As more homeowners generate their own electricity from solar panels, they still need power from a utility after the sun goes down.
Automakers now say they may have an answer, by storing that carbon-free energy in electric car batteries for later use.
Honda recently introduced an experimental house in Davis, Calif., to showcase technologies that allow the dwelling to generate more electricity than it consumes.
It is one example of the way solar companies and carmakers are converging on a common goal: to create the self-sufficient home, with a car's battery as the linchpin.
Car companies increasingly view all-electric and hydrogen fuel-cell cars as vehicles that will meet environmental mandates and lead to the development of new energy services and products beyond the garage.
Ford, Tesla and Toyota are pursuing similar strategies.
"It's a new world in terms of vehicles operating not as isolated artifacts but as being part of a larger energy system, and I think the greatest opportunity for automakers is figuring out how their vehicles become part of that system," says Daniel Sperling, director of the Institute of Transportation Studies at the University of California, Davis, which provided the building site and the heating and lighting technology for the Honda Smart Home.
The heart of Honda's 1,944-square-foot home is a room off the spotless garage that contains a 10-kilowatt lithium-ion battery pack housed in a black box. The battery is a smaller version of the one that powers the all-electric Honda Fit parked nearby.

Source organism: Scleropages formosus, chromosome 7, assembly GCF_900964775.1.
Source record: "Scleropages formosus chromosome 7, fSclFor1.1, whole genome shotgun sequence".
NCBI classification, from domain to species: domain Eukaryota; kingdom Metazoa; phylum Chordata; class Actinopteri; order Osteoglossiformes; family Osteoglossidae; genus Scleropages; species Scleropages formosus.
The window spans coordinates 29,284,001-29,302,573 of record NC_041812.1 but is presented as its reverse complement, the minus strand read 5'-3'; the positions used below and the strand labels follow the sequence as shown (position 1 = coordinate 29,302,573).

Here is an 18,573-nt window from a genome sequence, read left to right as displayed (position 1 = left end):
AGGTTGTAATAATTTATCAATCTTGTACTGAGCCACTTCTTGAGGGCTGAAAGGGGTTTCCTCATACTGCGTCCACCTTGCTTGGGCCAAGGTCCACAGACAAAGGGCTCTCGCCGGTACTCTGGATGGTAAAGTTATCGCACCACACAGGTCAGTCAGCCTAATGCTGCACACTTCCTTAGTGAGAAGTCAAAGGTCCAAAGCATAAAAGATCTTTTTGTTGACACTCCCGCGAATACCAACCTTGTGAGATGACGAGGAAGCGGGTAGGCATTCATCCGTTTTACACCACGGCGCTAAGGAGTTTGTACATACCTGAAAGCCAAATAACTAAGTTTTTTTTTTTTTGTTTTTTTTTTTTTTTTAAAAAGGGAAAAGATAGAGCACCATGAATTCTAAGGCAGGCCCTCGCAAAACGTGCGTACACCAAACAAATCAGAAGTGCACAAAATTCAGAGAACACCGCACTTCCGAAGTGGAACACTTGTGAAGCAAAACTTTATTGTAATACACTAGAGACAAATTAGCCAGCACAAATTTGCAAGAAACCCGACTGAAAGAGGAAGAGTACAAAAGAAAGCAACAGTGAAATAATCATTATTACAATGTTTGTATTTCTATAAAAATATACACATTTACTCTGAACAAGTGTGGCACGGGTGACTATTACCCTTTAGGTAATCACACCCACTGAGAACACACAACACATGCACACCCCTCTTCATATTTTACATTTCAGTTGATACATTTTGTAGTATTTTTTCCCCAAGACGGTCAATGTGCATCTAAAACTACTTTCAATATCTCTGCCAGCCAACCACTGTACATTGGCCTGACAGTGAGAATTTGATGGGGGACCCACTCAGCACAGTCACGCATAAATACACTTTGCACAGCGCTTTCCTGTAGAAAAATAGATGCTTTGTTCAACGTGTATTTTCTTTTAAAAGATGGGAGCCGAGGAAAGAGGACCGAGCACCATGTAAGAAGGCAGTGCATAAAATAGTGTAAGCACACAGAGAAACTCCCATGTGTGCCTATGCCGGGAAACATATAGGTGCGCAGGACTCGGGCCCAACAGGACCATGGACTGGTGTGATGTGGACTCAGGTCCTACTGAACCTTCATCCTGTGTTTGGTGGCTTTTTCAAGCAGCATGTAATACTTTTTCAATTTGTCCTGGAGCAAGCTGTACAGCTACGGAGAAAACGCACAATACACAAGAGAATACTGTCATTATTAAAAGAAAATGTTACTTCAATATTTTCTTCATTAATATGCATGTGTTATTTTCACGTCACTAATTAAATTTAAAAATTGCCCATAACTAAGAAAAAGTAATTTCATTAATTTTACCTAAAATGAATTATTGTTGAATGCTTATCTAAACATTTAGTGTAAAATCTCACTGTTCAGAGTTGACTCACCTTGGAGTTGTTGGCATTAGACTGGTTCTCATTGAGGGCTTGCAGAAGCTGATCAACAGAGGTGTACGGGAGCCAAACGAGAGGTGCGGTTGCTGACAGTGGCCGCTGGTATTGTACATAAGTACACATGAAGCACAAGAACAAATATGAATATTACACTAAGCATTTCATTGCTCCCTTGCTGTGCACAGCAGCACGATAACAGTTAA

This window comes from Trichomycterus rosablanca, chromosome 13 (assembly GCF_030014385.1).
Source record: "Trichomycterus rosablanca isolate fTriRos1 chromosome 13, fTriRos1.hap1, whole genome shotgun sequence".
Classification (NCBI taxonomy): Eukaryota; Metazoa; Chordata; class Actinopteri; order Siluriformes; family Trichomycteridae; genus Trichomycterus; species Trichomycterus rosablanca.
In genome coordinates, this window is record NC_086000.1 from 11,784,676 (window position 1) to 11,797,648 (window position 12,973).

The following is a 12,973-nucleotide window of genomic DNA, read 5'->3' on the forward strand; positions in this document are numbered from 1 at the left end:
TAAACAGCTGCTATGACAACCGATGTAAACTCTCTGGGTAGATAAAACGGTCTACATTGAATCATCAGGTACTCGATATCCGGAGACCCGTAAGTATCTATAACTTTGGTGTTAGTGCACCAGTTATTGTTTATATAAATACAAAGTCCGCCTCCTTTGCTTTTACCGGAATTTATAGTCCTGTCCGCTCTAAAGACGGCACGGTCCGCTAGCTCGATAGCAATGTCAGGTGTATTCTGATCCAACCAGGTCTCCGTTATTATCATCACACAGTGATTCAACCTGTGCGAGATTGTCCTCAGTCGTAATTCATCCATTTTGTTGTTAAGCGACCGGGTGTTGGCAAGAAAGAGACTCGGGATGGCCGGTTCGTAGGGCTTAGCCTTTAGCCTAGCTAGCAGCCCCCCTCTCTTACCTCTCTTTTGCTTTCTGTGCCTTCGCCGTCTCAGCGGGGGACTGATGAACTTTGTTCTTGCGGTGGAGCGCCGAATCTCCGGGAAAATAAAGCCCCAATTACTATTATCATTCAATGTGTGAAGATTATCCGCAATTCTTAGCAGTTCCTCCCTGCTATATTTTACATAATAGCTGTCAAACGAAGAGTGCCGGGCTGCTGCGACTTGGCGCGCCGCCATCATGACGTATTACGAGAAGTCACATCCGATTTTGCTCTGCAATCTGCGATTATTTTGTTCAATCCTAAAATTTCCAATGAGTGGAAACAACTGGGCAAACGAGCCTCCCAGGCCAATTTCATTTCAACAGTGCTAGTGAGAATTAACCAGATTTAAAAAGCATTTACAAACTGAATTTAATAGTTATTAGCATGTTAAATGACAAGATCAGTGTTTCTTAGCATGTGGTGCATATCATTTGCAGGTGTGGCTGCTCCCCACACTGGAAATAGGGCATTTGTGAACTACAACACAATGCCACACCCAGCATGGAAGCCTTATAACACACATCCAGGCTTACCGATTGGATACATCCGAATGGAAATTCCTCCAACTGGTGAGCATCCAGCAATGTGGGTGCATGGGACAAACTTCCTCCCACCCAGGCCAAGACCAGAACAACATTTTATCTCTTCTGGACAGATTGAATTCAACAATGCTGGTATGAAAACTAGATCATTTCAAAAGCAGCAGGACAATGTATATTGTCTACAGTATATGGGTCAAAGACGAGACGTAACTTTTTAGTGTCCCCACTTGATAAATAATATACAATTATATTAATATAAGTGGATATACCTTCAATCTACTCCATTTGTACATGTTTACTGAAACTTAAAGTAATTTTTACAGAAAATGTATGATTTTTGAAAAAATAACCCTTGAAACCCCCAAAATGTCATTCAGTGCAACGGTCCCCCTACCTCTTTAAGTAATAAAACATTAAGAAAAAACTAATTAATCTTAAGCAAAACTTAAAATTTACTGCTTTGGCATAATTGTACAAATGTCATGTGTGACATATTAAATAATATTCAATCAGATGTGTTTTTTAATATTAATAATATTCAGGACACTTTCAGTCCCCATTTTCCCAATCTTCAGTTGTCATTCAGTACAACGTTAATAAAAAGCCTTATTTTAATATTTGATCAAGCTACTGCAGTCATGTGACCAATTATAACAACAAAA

Next to the battery pack sits a bigger white box called the Home Energy Management System. It is the brains of the house. It decides when to tap renewable electricity generated by a 9.5-kilowatt solar panel array installed on the home's roof to charge the car's battery or store the solar energy.
The rooftop solar array is about twice the size of one typically found on a comparable suburban home. The amount of electricity generated by the solar panels and stored in the battery pack allows the home to operate independent of the power grid, if necessary.
The home sends excess electricity to the grid. And if the utilities become overloaded, say, in the summer when temperatures spike and everyone turns on their air conditioners, the local electricity provider can send a signal directing the home to send solar electricity to the grid to help avert blackouts.
A similar size home would consume 13.3 megawatt-hours of electricity a year, while the smart home would generate an estimated surplus of 2.6 megawatt-hours annually, according to Honda.
"We can get our carbon footprint below zero," says Michael Koenig, the project leader for the Honda Smart Home, as he stood in the living room of the airy, light-filled house while a rerun of "McHale's Navy" played on a large flat-screen television embedded in a wall.
He held an iPad that wirelessly controlled all the home's functions, from lighting to the power systems, and that showed the house generating 4.2 kilowatts of electricity on a partly sunny morning while consuming 0.84 kilowatt.
"The system will calculate the household electricity load for the day based on the home's history as well as the expected solar output, and it'll only buy power at the lowest price," Koenig says.
The Honda Fit EV in the garage has been modified to accept energy directly from the solar array, too.
Steve Center, vice president for American Honda's Environmental Business Development Office, says Honda will focus on the potential to sell home energy management technology and battery systems to homeowners, builders and utilities.
"We see a lot of things converging," Center says. "There will be new business models, like home energy sharing and energy storage, using your car's batteries."